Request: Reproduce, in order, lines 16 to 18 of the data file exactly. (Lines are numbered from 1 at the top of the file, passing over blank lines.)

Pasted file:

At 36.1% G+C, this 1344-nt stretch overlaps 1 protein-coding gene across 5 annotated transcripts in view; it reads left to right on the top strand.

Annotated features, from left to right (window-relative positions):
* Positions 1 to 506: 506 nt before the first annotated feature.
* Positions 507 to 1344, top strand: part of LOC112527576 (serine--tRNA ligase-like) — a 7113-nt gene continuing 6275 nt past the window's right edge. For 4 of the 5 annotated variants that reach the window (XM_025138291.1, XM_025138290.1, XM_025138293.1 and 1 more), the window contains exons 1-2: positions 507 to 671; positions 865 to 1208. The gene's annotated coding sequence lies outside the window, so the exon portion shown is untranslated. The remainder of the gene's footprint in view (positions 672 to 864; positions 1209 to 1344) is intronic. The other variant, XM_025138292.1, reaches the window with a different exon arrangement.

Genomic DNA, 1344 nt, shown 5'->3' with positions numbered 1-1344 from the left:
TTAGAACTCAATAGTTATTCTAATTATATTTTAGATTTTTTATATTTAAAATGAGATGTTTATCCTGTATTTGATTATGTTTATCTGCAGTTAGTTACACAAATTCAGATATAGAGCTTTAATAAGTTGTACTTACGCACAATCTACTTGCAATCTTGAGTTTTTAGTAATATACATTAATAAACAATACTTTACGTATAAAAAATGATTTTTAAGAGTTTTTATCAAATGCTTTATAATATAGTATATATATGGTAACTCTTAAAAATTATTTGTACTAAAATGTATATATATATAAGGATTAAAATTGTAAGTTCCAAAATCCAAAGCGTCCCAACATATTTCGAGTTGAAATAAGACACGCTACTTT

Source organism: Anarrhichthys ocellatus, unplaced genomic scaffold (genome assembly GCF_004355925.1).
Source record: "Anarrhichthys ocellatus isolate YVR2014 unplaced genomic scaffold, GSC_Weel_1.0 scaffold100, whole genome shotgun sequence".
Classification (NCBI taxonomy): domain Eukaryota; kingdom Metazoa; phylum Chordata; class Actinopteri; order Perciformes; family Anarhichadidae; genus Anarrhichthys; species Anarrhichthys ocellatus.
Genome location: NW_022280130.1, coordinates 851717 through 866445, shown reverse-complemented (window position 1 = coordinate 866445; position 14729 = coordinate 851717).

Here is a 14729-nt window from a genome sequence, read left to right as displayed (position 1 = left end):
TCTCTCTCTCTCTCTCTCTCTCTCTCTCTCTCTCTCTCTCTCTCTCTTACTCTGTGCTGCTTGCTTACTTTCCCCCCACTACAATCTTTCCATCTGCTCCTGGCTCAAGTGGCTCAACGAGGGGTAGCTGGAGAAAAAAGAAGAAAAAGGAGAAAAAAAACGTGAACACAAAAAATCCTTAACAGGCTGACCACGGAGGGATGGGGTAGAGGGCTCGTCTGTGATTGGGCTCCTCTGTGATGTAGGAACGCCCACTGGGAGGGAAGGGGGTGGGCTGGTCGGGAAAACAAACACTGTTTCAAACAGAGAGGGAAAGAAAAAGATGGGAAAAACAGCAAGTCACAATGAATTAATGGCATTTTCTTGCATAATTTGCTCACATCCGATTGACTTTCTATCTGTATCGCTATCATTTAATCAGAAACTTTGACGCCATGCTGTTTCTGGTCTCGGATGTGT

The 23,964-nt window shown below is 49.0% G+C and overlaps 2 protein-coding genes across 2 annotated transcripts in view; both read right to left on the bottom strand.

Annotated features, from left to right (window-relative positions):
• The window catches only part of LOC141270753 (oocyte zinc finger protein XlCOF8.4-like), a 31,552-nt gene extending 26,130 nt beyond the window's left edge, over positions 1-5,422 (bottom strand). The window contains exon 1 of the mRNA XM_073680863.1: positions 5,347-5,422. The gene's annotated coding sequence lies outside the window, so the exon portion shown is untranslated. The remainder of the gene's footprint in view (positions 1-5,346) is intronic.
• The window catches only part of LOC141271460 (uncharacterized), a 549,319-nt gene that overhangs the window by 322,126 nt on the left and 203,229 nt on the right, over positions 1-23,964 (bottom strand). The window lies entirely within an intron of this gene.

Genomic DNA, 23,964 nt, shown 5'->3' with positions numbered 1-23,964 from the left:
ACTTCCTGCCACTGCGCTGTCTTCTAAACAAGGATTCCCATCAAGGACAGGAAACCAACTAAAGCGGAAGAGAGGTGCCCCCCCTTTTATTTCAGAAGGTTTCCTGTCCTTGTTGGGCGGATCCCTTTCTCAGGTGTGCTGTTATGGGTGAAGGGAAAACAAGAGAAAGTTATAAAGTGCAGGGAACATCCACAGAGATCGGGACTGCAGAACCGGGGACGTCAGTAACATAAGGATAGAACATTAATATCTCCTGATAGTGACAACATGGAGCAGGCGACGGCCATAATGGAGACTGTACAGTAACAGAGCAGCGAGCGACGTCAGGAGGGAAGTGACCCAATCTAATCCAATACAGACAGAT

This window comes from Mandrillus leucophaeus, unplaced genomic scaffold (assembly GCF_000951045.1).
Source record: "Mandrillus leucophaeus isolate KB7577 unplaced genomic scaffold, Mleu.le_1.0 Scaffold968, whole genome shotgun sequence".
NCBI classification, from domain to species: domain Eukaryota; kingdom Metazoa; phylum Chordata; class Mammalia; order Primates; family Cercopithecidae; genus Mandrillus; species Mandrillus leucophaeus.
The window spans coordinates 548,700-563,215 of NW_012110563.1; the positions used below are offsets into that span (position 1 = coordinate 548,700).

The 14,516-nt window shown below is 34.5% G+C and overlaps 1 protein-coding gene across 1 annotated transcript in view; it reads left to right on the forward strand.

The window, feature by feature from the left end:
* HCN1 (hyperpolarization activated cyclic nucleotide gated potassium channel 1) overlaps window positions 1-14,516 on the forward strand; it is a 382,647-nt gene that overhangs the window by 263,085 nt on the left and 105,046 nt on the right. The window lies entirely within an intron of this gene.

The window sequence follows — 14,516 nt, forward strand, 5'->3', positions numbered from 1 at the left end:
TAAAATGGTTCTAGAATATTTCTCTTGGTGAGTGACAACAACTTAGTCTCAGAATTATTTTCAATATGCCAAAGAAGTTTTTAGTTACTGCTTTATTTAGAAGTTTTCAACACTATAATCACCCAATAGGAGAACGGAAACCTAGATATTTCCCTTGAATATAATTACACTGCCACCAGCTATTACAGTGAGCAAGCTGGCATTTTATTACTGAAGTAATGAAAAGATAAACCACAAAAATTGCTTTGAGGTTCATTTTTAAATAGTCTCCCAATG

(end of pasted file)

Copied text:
• The window catches only part of LOC141271460 (uncharacterized), a 549,319-nt gene that overhangs the window by 322,126 nt on the left and 203,229 nt on the right, over positions 1-23,964 (bottom strand). The window lies entirely within an intron of this gene.

Genomic DNA, 23,964 nt, shown 5'->3' with positions numbered 1-23,964 from the left:
ACTTCCTGCCACTGCGCTGTCTTCTAAACAAGGATTCCCATCAAGGACAGGAAACCAACTAAAGCGGAAGAGAGGTGCCCCCCCTTTTATTTCAGAAGGTTTCCTGTCCTTGTTGGGCGGATCCCTTTCTCAGGTGTGCTGTTATGGGTGAAGGGAAAACAAGAGAAAGTTATAAAGTGCAGGGAACATCCACAGAGATCGGGACTGCAGAACCGGGGACGTCAGTAACATAAGGATAGAACATTAATATCTCCTGATAGTGACAACATGGAGCAGGCGACGGCCATAATGGAGACTGTACAGTAACAGAGCAGCGAGCGACGTCAGGAGGGAAGTGACCCAATCTAATCCAATACAGACAGAT